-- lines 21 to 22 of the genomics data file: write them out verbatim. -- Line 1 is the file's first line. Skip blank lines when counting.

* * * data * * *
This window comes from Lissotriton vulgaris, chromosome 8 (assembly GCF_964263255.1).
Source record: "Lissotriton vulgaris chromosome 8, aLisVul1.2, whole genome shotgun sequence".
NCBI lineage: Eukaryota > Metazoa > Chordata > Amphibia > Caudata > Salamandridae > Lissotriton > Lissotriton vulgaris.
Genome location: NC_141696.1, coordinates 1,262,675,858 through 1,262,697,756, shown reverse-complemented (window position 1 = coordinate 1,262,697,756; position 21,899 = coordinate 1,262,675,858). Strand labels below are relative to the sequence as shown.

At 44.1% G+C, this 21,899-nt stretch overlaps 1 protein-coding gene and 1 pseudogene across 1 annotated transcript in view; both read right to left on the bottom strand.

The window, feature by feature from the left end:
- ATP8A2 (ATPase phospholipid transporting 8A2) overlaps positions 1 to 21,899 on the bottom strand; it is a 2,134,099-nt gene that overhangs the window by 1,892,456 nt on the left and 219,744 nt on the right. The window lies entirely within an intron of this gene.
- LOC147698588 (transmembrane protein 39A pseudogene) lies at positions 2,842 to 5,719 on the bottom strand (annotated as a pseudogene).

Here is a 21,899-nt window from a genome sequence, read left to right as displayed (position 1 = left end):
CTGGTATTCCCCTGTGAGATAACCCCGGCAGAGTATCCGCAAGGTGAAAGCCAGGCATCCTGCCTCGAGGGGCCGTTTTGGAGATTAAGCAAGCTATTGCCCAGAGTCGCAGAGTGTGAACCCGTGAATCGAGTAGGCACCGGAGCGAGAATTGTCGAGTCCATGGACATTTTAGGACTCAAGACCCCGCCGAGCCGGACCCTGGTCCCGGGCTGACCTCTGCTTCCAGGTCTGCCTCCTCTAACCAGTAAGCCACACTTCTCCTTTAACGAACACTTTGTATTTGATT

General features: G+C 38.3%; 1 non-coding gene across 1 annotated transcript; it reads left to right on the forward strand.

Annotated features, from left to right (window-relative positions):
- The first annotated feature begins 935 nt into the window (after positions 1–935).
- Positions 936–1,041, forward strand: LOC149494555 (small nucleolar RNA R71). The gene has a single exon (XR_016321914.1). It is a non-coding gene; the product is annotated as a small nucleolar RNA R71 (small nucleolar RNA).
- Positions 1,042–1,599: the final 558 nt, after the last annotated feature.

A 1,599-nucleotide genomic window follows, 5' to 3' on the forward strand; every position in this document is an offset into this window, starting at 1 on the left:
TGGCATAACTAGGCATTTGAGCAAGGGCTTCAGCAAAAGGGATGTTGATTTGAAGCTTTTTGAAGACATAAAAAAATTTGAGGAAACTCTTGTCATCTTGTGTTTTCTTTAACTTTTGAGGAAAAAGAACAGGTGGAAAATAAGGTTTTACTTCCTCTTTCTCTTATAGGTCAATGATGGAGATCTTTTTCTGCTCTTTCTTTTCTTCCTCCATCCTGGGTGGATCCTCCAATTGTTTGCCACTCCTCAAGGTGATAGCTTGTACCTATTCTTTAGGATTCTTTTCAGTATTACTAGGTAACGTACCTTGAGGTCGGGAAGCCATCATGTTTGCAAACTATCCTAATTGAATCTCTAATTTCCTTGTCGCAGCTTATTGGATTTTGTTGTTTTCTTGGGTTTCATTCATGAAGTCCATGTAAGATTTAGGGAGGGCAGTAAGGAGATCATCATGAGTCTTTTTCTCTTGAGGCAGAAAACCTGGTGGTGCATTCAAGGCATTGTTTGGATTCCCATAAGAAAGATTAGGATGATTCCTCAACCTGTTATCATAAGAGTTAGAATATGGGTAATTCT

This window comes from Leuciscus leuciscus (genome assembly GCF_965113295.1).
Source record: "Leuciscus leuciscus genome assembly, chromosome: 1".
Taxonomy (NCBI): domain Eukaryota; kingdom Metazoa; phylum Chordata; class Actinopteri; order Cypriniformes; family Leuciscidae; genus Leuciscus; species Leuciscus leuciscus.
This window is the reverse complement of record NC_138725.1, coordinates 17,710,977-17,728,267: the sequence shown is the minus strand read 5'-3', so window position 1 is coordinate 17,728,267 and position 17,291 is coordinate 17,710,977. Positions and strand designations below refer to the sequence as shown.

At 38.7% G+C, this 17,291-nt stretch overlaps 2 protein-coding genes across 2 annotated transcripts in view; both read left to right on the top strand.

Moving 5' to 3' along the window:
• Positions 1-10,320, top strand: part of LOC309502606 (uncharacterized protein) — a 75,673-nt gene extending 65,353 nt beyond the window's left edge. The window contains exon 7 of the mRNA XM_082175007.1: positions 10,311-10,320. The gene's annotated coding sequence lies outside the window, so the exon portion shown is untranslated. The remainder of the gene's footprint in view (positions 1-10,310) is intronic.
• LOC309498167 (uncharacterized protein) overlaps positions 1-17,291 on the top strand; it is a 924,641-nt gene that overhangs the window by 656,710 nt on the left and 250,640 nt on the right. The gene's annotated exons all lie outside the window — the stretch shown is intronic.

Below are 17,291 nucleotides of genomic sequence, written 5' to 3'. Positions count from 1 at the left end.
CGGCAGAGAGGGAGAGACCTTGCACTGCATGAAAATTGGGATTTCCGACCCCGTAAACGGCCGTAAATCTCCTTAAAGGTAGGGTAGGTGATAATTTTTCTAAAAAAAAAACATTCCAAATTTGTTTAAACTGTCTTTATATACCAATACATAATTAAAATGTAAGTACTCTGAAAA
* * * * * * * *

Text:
This window is the reverse complement of record NC_138725.1, coordinates 17,710,977-17,728,267: the sequence shown is the minus strand read 5'-3', so window position 1 is coordinate 17,728,267 and position 17,291 is coordinate 17,710,977. Positions and strand designations below refer to the sequence as shown.

At 38.7% G+C, this 17,291-nt stretch overlaps 2 protein-coding genes across 2 annotated transcripts in view; both read left to right on the top strand.